Posted on August 29, 2015 By Art Feierman
Epson’s Pro Cinema LS10000 projector is certainly one of the most impressive, and talked about projectors launched in the past year! That’s true for a lot of good reasons!
The Epson Pro Cinema LS10000 is a truly unique projector on several levels. That’s half the fun and half of it’s strengths.
Consider. The least expensive projector that’s true 4K is Sony’s VPL-VW350ES (which shares an award with the LS10000).
The only 1080p projector shipping at this moment that will support the new 4K Blu-ray UHD standard is the LS10000. So, if you don’t spend $8K for the Epson, you’ll have to spend $2K more to enjoy any 4K copy protected content (which should be about everything but your “home movies” if you have a 4K camera.
Certainly, one of the Epson’s key strengths is it’s support for true 4K content! That’s what separates it from those otherwise excellent JVC projectors, other Epsons, and less expensive Sonys, as well as EVERYTHING else much less expensive. That’s something even most projectors other than those 4K Sonys still can’t do. That makes it the winner in the 1080p crowd when it comes to avoiding obsolescence.
But there’s lots more to this Epson. It starts with having a solid state light engine, in this case, a long life dual laser engine which is rated 13,000 hours at full power, and 20,000 in Eco. Even the 13,000 hours works out to 40 hours a week for 6.5 years! By then you’ll be shopping for an 8K projector! And who, besides me uses their projector 40 hours a week.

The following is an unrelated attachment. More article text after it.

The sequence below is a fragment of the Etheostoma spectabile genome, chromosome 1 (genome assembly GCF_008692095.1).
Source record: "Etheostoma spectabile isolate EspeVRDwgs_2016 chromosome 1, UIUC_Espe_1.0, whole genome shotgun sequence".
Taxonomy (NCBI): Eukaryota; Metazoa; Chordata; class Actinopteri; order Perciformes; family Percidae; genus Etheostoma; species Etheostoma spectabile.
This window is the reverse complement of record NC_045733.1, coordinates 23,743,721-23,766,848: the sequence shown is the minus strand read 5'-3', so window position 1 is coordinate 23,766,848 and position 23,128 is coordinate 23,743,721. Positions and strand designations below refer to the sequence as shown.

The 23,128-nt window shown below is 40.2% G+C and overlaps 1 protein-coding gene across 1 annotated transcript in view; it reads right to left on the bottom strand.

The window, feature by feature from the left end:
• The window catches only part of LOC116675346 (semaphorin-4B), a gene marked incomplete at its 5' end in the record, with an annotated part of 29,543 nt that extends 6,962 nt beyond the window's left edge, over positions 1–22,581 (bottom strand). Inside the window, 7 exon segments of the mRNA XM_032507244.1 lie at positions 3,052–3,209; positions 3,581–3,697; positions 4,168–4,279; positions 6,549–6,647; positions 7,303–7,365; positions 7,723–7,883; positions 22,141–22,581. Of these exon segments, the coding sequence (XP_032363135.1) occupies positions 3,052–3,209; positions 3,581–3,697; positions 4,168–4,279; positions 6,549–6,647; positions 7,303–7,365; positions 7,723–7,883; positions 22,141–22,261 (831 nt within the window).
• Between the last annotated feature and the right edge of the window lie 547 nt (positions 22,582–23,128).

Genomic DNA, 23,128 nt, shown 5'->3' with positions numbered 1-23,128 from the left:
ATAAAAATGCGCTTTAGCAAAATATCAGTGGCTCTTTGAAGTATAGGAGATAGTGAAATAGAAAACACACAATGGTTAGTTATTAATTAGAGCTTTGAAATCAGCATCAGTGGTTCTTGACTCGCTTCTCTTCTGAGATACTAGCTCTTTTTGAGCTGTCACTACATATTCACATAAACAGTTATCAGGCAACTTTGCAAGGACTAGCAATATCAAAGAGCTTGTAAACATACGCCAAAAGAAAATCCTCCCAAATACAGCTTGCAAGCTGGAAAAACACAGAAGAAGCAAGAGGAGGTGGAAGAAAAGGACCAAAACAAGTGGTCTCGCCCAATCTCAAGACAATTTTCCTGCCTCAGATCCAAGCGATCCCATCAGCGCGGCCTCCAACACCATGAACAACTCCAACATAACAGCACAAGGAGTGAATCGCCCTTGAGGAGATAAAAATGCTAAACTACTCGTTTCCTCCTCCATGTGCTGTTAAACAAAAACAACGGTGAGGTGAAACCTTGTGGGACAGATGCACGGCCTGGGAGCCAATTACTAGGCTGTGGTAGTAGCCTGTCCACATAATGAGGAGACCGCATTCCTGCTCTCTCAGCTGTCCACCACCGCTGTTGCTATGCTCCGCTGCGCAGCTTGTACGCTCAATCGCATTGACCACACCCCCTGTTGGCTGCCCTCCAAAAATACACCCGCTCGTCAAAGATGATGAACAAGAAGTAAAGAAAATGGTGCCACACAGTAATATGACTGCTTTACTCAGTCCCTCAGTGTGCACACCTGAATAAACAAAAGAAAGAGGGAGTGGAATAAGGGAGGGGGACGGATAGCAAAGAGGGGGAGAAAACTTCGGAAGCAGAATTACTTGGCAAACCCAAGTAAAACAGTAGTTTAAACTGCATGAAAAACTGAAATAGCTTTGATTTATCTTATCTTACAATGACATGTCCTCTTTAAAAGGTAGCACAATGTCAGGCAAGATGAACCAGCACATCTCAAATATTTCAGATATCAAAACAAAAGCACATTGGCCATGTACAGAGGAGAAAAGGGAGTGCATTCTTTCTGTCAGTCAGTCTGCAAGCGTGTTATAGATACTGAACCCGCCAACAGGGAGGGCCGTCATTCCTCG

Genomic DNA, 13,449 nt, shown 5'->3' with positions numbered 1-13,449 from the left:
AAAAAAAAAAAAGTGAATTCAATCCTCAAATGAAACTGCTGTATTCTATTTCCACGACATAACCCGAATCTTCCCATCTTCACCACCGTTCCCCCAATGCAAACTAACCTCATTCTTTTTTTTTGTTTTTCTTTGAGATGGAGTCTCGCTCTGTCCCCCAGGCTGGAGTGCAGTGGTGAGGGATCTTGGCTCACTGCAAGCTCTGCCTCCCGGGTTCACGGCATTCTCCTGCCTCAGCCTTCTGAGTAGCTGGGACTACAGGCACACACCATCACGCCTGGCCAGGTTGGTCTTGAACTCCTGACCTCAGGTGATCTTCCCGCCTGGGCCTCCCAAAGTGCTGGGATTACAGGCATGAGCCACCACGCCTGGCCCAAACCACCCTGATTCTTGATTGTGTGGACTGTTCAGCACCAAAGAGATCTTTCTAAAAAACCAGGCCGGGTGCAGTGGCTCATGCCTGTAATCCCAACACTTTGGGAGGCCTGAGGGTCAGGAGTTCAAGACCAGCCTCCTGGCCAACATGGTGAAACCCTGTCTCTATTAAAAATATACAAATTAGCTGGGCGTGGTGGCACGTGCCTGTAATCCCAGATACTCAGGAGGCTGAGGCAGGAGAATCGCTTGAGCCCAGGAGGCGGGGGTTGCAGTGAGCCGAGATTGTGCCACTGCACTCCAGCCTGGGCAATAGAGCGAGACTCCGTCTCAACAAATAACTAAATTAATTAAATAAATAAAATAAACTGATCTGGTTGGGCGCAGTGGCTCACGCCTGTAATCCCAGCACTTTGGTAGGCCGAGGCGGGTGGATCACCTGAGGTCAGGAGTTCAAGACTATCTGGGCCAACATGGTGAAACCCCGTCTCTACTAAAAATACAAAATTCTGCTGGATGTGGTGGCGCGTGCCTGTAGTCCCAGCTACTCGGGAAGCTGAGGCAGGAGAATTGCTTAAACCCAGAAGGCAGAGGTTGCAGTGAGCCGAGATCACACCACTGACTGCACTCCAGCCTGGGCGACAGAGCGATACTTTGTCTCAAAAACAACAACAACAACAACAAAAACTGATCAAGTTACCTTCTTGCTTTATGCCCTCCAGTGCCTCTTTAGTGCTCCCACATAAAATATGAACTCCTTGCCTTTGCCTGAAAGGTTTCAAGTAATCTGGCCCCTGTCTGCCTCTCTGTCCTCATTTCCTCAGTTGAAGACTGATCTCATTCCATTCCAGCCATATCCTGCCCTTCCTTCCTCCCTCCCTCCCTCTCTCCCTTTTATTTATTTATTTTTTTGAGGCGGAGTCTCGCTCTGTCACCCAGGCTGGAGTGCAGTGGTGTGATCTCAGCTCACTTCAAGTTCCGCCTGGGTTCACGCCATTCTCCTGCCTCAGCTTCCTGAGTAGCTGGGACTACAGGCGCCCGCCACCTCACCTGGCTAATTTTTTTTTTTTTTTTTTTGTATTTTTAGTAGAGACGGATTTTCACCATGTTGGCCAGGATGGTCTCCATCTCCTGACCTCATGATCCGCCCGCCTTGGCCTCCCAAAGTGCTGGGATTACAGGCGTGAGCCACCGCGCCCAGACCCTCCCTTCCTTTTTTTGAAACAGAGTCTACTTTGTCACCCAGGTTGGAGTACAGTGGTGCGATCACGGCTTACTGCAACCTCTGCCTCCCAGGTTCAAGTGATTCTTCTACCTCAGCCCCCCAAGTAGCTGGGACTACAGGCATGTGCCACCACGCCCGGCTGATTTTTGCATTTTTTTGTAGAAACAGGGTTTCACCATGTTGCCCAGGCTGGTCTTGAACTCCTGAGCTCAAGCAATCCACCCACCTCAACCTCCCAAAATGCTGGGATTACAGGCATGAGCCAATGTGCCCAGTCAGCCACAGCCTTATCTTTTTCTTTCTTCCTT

Black levels on this Epson are great. There is no traditional iris, despite the markings on the menus. The choice is really whether to have the lasers turn off when confronted with a full black frame, or not. Personally, I vote using this feature. You won’t see it often, but true black – no light at all – can be stunning.
But even without, this laser based engine has excellent black levels, easily better than most iris based projectors. It also is superior to the lower end JVCs when they don’t use their irises.
So what we have is superb black levels if still exceeded only by the top of the line JVCs. Sweet!
And the image looks sharp! I found the LS10000 to seem slightly sharper than the JVCs when both are engaging pixel shifting. In 4K, you can push the Epson to seem beautifully sharp and detailed, although it picks up a slight hardness to the image along with that. Still, the 4K support is the single most significant reason for this award.
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